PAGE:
Wes Golladay -- Baird -- Analyst

Hi. Good morning guys.Can you talk about what caused the pushout of the Venetian from, I guess, closing later this year until 1Q '22?

Edward B. Pitoniak -- Chief Executive Officer

Samantha, you want to take that?

Samantha Gallagher -- Executive Vice President, General Counsel and Secretary

Yes. As you know, there's regulatory approvals that are required for the operator in connection with that transaction. So the operator, Apollo here, is just going through the regulatory process.

Wes Golladay -- Baird -- Analyst

Okay. I guess is there any read-through to timing of the MGP transaction?

Samantha Gallagher -- Executive Vice President, General Counsel and Secretary

Did you -- I'm sorry, did you ask if there's any update to the timing? We can...

Wes Golladay -- Baird -- Analyst

Well, I guess, is there any read-through -- would there be any issues that are causing the Venetian to be pushed out, will those things apply to MGP as well?

Samantha Gallagher -- Executive Vice President, General Counsel and Secretary

No. They are unrelated and we do not expect that to impact our previously disclosed timing for the MGP transaction.

Wes Golladay -- Baird -- Analyst

Okay. And then one last one. I guess, can you update us on the Las Vegas master lease, I think, is going to be set in a few days?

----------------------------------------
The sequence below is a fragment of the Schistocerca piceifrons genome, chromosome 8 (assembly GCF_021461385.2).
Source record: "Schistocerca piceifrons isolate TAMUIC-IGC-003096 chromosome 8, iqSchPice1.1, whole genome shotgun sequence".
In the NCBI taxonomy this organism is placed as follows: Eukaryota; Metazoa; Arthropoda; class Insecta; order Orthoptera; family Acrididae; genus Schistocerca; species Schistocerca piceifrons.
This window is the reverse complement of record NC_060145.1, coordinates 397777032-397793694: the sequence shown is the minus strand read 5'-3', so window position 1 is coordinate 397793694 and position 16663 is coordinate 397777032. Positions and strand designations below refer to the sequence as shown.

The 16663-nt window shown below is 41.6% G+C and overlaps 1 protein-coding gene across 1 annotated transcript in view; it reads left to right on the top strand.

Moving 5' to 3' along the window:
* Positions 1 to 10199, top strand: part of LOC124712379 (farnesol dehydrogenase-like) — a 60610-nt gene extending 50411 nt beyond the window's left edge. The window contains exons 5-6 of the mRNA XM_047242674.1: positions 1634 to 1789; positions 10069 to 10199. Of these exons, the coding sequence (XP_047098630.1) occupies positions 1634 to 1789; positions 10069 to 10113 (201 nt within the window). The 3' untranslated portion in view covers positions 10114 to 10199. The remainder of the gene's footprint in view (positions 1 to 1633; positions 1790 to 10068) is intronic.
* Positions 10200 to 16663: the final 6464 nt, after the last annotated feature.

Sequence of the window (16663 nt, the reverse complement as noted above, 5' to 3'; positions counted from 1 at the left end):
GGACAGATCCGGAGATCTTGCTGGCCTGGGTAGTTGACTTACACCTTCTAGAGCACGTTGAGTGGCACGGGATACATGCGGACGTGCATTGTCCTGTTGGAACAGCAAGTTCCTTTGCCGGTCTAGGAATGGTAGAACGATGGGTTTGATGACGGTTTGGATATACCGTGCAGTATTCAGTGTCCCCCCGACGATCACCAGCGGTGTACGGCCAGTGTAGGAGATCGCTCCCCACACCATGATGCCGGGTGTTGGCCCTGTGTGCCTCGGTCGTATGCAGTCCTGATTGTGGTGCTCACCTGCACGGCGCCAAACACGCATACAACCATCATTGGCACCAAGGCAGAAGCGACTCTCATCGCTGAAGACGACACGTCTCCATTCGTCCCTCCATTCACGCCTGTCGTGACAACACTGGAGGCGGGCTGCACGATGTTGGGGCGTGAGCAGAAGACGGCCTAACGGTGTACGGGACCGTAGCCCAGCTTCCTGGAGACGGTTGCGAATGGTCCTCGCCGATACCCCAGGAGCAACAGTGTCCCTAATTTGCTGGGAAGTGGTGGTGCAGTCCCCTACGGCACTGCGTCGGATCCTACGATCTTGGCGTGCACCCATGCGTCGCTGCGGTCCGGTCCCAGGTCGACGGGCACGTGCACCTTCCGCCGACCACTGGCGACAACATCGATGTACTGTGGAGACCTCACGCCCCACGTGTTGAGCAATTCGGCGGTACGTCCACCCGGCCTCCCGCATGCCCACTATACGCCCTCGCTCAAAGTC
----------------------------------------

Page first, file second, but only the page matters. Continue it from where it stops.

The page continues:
Edward B. Pitoniak -- Chief Executive Officer

David or Danny?

David Kieske -- Executive Vice President, Chief Financial Officer

Danny, go ahead.

Danny Valoy -- Vice President of Finance

You know Wes, in terms of escalation, we expect that to escalate in with CPI, which was about 5%. So of the 2% floor that's embedded in that lease, so starting November one for the next lease year, the Las Vegas master lease will escalate about 5%.

Wes Golladay -- Baird -- Analyst

Got it. Thanks a lot guys.

Operator

Your next question comes from the line of R.J. Milligan from Raymond. Your line is open.

R.J. Milligan -- Raymond -- Analyst

Hi, Good morning guys. Can you talk about the JACK lease amendment that was just announced? And do you see any other opportunities for additional amendments dropping the variable rent component for some of the other leases?

Edward B. Pitoniak -- Chief Executive Officer

David or Samantha, you want to take that?

David Kieske -- Executive Vice President, Chief Financial Officer